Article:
Corn Newsletter : 2016-14

  1. marestail in soybeans
    Author(s): Mark Loux

    It’s possible to find just about everything in this year’s weed control situation – cover crops that didn’t die, marestail that didn’t die, early burndown plus residual treatments that worked but are now breaking because soybeans haven’t been planted, PRE herbicides that did not or may not receive enough rain, and of course more cressleaf groundsel than in an average year.  Some comments on a few of these:

    1.  Where burndown has yet to be applied for no-till soybeans, and

  2. A healthy Asiatic Garden Beetle grub
    Author(s): Eric Richer, CCA, Andy Michel, Kelley Tilmon

    We have been monitoring Asiatic garden beetle grubs (AGB, Maladera castanea) in Northwest Ohio since  2012. Typically known as a turf pest, the grub has caused varied economic damage to corn in Northwest Ohio since then. While 2014 remains the worst year for their damage to date, there were

  3. Author(s): Peter Thomison

    When estimating yield losses in corn due to hail, frost, and other types of plant injury, it’s essential to establish the stage of plant growth at the time damage occurred. It’s also important to know corn stage of development in order to apply post-emergence chemicals effectively with minimum crop damage. Counting leaf collars to determine the vegetative stage is feasible until the lower leaves can no longer be identified. At about the V6 stage, increasing stalk and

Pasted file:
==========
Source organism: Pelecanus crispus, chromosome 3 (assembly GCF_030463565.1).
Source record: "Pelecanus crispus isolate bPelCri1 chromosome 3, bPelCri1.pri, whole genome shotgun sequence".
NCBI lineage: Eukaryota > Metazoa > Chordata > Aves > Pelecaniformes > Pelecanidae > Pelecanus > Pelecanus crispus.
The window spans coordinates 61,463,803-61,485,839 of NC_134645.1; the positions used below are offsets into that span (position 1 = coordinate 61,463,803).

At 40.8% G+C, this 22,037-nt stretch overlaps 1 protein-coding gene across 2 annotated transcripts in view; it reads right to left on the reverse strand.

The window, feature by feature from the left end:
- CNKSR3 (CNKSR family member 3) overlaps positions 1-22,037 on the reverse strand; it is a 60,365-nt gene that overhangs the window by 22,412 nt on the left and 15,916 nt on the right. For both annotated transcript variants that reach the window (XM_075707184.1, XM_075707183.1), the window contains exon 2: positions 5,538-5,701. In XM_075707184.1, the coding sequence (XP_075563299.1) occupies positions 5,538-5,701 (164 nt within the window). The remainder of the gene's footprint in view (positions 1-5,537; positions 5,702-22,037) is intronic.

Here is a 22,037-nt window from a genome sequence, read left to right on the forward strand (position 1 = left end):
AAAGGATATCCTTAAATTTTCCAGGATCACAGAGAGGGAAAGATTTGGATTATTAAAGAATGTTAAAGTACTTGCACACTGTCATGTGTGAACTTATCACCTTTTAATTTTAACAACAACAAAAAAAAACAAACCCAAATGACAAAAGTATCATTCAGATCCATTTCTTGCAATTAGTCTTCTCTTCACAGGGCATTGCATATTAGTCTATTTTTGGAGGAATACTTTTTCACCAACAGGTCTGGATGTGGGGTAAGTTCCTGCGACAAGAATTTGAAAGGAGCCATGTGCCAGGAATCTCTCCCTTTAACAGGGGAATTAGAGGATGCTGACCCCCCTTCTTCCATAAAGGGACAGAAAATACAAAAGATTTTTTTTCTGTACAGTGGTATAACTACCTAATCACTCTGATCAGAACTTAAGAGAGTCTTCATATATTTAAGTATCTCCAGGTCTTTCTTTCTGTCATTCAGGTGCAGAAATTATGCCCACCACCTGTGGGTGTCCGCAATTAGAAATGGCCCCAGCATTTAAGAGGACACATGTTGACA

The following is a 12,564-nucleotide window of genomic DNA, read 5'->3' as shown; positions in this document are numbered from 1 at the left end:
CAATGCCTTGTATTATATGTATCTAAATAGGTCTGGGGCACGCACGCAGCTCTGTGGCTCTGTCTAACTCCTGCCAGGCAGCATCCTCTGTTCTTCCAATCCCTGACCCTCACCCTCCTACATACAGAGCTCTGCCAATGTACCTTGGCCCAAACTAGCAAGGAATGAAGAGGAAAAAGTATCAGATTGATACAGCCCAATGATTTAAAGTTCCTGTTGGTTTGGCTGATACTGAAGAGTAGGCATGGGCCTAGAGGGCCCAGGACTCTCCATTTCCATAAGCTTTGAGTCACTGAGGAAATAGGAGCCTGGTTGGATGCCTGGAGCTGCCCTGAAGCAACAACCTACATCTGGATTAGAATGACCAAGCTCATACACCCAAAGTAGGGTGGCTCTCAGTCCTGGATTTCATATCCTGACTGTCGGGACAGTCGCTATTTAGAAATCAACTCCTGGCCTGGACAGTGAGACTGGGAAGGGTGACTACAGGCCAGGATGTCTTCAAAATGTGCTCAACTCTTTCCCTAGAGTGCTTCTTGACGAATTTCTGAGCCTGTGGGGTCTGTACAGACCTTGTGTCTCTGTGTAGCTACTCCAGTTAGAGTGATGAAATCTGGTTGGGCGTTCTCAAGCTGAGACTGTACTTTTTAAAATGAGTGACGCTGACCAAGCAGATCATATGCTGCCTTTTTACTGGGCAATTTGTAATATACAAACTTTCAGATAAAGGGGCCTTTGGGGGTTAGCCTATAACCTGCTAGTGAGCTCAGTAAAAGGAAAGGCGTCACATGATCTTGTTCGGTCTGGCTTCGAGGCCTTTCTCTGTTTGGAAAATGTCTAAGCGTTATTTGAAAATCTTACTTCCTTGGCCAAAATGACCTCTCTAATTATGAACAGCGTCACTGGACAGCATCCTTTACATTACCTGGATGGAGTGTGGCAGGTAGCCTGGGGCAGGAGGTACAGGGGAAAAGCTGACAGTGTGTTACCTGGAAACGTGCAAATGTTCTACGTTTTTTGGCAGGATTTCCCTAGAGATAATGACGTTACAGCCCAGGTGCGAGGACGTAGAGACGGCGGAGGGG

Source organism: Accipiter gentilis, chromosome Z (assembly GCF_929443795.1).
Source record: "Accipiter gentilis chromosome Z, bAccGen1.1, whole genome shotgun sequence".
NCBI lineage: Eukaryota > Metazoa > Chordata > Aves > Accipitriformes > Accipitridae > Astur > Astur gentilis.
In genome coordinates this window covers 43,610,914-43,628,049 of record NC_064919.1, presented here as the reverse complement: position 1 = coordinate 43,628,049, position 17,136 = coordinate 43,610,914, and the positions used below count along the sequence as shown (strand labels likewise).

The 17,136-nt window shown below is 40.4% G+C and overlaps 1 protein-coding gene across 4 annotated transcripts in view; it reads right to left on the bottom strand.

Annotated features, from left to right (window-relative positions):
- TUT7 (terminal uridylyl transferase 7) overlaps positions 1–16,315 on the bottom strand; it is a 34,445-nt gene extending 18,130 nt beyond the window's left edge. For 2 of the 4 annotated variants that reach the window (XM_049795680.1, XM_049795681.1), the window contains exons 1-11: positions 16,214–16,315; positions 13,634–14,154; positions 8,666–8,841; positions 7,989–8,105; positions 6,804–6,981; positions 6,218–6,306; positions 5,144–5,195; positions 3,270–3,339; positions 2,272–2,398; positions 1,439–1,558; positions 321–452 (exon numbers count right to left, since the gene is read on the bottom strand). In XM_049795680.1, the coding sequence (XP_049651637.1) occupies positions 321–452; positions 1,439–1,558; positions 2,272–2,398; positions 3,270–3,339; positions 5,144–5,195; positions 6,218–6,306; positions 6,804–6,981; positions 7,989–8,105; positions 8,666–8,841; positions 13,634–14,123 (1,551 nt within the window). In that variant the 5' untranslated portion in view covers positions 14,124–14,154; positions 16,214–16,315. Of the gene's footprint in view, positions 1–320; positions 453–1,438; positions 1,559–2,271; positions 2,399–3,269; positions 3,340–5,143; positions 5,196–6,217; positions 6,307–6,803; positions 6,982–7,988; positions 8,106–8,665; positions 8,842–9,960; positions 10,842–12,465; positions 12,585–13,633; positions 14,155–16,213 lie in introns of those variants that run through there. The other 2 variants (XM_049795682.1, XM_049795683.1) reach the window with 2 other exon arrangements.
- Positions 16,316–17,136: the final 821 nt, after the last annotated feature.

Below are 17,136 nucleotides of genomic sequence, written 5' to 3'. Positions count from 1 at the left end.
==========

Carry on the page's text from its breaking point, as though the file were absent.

4. 16-day total precipitation May 30, 2016
    Author(s): Ryan Fliehman The weather continues to be favorable for the majority of the state as mainly dry conditions prevail.  While heat continues early this week, cooler and moister conditions are expected in the coming days and beyond.  With the majority of planting completed, these conditions will be welcomed as the prime growing season comes into full swing.   Looking over the past week we experienced dry conditions along with temperatures well above normal for late May. Temperatures

About the C.O.R.N. Newsletter

C.O.R.N. is a summary of crop observations, related information, and appropriate recommendations for Ohio Crop Producers and Industry. C.O.R.N. is produced by the Ohio State University Extension Agronomy Team, State Specialists at The Ohio State University and Ohio Agricultural Research and Development Center. C.O.R.N. Questions are directed to State Specialists, Extension Associates, and Agents associated with Ohio State University Extension and the Ohio Agricultural Research and Development Center at The Ohio State University.